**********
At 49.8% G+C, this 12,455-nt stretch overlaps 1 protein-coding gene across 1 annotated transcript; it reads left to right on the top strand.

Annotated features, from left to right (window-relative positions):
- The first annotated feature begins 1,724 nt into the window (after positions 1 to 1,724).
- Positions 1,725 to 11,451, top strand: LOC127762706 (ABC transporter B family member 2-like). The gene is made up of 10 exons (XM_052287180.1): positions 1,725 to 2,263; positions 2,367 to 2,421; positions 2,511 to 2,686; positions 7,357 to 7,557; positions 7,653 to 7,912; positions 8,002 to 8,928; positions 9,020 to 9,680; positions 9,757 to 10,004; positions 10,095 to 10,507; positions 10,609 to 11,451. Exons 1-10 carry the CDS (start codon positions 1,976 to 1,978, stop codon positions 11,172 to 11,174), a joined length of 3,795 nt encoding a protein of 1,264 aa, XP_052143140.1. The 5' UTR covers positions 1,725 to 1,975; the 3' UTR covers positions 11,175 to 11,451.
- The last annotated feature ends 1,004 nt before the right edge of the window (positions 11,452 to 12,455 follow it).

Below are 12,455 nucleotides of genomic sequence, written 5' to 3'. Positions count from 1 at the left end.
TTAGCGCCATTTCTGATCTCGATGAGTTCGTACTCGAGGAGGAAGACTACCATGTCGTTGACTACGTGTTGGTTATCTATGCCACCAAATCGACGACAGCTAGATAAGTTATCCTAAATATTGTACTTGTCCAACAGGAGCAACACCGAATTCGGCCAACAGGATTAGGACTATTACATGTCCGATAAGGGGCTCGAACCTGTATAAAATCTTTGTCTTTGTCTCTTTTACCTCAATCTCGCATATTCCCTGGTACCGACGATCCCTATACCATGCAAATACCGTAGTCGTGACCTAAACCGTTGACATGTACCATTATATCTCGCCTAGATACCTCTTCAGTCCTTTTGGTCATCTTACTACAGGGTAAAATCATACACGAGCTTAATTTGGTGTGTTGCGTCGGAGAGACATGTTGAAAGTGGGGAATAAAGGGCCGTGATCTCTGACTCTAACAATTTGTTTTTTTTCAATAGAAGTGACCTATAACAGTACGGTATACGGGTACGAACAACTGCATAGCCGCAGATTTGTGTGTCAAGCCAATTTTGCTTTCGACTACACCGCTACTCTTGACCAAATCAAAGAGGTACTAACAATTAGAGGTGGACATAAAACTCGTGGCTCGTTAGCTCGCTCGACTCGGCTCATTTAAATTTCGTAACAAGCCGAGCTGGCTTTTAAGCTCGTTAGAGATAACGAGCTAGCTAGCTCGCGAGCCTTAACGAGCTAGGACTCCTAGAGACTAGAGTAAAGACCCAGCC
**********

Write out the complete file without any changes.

At 49.8% G+C, this 12,455-nt stretch overlaps 1 protein-coding gene across 1 annotated transcript; it reads left to right on the top strand.

Annotated features, from left to right (window-relative positions):
- The first annotated feature begins 1,724 nt into the window (after positions 1 to 1,724).
- Positions 1,725 to 11,451, top strand: LOC127762706 (ABC transporter B family member 2-like). The gene is made up of 10 exons (XM_052287180.1): positions 1,725 to 2,263; positions 2,367 to 2,421; positions 2,511 to 2,686; positions 7,357 to 7,557; positions 7,653 to 7,912; positions 8,002 to 8,928; positions 9,020 to 9,680; positions 9,757 to 10,004; positions 10,095 to 10,507; positions 10,609 to 11,451. Exons 1-10 carry the CDS (start codon positions 1,976 to 1,978, stop codon positions 11,172 to 11,174), a joined length of 3,795 nt encoding a protein of 1,264 aa, XP_052143140.1. The 5' UTR covers positions 1,725 to 1,975; the 3' UTR covers positions 11,175 to 11,451.
- The last annotated feature ends 1,004 nt before the right edge of the window (positions 11,452 to 12,455 follow it).

Below are 12,455 nucleotides of genomic sequence, written 5' to 3'. Positions count from 1 at the left end.
TTAGCGCCATTTCTGATCTCGATGAGTTCGTACTCGAGGAGGAAGACTACCATGTCGTTGACTACGTGTTGGTTATCTATGCCACCAAATCGACGACAGCTAGATAAGTTATCCTAAATATTGTACTTGTCCAACAGGAGCAACACCGAATTCGGCCAACAGGATTAGGACTATTACATGTCCGATAAGGGGCTCGAACCTGTATAAAATCTTTGTCTTTGTCTCTTTTACCTCAATCTCGCATATTCCCTGGTACCGACGATCCCTATACCATGCAAATACCGTAGTCGTGACCTAAACCGTTGACATGTACCATTATATCTCGCCTAGATACCTCTTCAGTCCTTTTGGTCATCTTACTACAGGGTAAAATCATACACGAGCTTAATTTGGTGTGTTGCGTCGGAGAGACATGTTGAAAGTGGGGAATAAAGGGCCGTGATCTCTGACTCTAACAATTTGTTTTTTTTCAATAGAAGTGACCTATAACAGTACGGTATACGGGTACGAACAACTGCATAGCCGCAGATTTGTGTGTCAAGCCAATTTTGCTTTCGACTACACCGCTACTCTTGACCAAATCAAAGAGGTACTAACAATTAGAGGTGGACATAAAACTCGTGGCTCGTTAGCTCGCTCGACTCGGCTCATTTAAATTTCGTAACAAGCCGAGCTGGCTTTTAAGCTCGTTAGAGATAACGAGCTAGCTAGCTCGCGAGCCTTAACGAGCTAGGACTCCTAGAGACTAGAGTAAAGACCCAGCC